But, then, Jesus starts talking about going to Jerusalem to suffer and die. Have you ever had a friend or a family member who seems obsessed with talking about their death? Do you remember how that feels? Fear, frustration, anger – they all show up. And that is how the disciples may have felt as Jesus spoke to them of his suffering and ultimately this death.
Peter has enough of it. “Far be it from you, Lord. This shall never happen to you.” Jesus turns on Peter and takes him down from whatever position to which he may have exalted him. “Get behind me, Satan! You are a hindrance to me. You are not setting your mind on the things of God, but on the things of man!” From “Blessed are you, Simon Bar-Jonah!” to “Satan.” How the mighty have fallen!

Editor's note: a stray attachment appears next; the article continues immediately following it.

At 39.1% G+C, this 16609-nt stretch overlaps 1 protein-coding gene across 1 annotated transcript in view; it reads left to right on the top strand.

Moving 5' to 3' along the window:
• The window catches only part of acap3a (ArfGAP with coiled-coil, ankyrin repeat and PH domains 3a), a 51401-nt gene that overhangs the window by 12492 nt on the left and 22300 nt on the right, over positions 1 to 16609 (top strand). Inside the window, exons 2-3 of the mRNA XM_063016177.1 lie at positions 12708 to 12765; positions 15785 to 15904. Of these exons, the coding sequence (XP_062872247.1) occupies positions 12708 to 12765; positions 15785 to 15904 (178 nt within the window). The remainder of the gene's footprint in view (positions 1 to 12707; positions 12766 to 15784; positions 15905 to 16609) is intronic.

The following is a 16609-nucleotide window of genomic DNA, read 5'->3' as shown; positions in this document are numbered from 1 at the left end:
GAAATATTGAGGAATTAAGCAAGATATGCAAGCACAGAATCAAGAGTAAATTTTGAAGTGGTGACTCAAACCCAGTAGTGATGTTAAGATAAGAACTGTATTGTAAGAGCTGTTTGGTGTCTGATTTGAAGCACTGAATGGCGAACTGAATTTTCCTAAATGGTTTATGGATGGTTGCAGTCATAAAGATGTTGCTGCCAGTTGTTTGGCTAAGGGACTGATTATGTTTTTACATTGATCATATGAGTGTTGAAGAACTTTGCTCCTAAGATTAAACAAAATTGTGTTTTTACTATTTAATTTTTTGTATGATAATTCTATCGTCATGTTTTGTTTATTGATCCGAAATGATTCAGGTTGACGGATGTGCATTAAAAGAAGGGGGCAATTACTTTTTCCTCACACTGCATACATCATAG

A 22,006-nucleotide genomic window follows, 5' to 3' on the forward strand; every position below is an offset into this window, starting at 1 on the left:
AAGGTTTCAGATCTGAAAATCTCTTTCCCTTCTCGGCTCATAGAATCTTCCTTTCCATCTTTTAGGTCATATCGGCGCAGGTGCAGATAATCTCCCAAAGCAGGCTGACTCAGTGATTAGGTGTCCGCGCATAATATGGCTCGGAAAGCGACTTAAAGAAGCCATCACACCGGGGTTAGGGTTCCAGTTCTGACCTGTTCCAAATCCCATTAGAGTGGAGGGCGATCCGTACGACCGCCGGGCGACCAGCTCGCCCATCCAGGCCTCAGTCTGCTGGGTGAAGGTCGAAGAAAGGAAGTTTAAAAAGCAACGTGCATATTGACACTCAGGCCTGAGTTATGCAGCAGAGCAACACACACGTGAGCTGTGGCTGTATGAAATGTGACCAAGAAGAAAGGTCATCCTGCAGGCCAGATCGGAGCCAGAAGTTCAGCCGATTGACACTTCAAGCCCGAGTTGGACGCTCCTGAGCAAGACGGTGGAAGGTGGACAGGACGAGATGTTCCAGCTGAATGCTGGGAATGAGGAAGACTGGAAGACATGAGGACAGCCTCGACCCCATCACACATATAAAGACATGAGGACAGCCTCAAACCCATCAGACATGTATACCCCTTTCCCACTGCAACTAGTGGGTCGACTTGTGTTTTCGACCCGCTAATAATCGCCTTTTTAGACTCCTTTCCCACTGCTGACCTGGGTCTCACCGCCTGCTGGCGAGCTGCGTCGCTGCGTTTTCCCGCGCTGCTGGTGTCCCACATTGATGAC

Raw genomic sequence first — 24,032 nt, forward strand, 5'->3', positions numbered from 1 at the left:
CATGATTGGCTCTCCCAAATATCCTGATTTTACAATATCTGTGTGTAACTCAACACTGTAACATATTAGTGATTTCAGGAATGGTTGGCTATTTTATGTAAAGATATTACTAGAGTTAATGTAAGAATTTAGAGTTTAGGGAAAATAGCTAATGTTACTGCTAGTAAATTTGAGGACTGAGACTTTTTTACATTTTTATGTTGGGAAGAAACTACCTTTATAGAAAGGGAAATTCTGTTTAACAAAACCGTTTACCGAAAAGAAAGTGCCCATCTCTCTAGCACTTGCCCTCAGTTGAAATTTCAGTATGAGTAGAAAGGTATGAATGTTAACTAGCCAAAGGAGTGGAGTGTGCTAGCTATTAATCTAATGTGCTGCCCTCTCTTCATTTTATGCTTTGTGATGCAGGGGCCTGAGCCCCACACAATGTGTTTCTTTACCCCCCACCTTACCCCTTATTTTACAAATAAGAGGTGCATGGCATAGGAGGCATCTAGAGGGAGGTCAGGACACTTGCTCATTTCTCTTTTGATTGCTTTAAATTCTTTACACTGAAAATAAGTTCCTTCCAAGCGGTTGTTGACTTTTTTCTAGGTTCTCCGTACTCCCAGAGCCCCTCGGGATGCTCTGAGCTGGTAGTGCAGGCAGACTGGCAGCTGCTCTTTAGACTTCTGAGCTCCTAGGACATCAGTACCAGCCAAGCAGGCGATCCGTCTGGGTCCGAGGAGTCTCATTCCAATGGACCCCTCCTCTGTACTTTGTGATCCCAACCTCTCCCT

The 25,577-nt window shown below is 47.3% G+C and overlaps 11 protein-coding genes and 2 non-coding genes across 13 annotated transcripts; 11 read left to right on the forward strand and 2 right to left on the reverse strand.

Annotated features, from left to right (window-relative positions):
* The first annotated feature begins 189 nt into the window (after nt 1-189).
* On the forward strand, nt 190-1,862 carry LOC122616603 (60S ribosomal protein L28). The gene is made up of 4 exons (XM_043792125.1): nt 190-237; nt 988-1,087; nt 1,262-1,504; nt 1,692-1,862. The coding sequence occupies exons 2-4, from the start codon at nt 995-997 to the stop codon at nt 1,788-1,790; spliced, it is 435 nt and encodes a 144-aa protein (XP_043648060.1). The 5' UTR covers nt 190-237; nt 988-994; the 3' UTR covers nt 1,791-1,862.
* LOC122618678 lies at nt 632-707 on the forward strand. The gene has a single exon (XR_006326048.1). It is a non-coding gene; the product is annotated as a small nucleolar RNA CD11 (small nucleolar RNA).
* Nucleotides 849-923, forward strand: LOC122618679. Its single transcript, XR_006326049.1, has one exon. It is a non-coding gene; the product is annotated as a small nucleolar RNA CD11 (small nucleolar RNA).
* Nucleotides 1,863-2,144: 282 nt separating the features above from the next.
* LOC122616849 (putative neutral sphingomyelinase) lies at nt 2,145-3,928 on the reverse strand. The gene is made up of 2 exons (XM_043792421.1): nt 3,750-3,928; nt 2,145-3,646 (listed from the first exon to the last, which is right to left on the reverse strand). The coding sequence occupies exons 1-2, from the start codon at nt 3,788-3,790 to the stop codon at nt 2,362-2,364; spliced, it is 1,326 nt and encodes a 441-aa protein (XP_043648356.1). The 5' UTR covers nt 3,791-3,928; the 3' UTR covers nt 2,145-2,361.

Then Jesus begins teaching the disciples that to follow Jesus – then and now – is to embrace a life of self-denial and self-sacrifice. “For what will it profit you if you gain the whole world and lose your own soul?” To follow Jesus means to deny oneself and endure whatever must be endured. There is no promise of prosperity. There is no assurance of acceptance. There is no guarantee of status or position. There is no pledge of popularity. Discipleship – authentically following Jesus – leads to self-denial and self-sacrifice.
And then, just six days later, we are told, Jesus takes the three disciples up the mountain. In this “thin place” – as the Celts call it – in this high place where the separation between heaven and earth is ever so slight – where God and humankind are close – and where those of the past and present can meet – Jesus is changed. In the presence of Moses and Elijah – long gone yet present still – the very embodiment of the law and prophets – both of whom were taken to heaven before suffering human death according to Jewish tradition – Jesus is changed. “His face shone like the sun, and his clothes became white as light.” Matthew tells us nothing about which the holy three spoke. Any sermon based on that portion of Matthew’s telling of the story is mere speculation.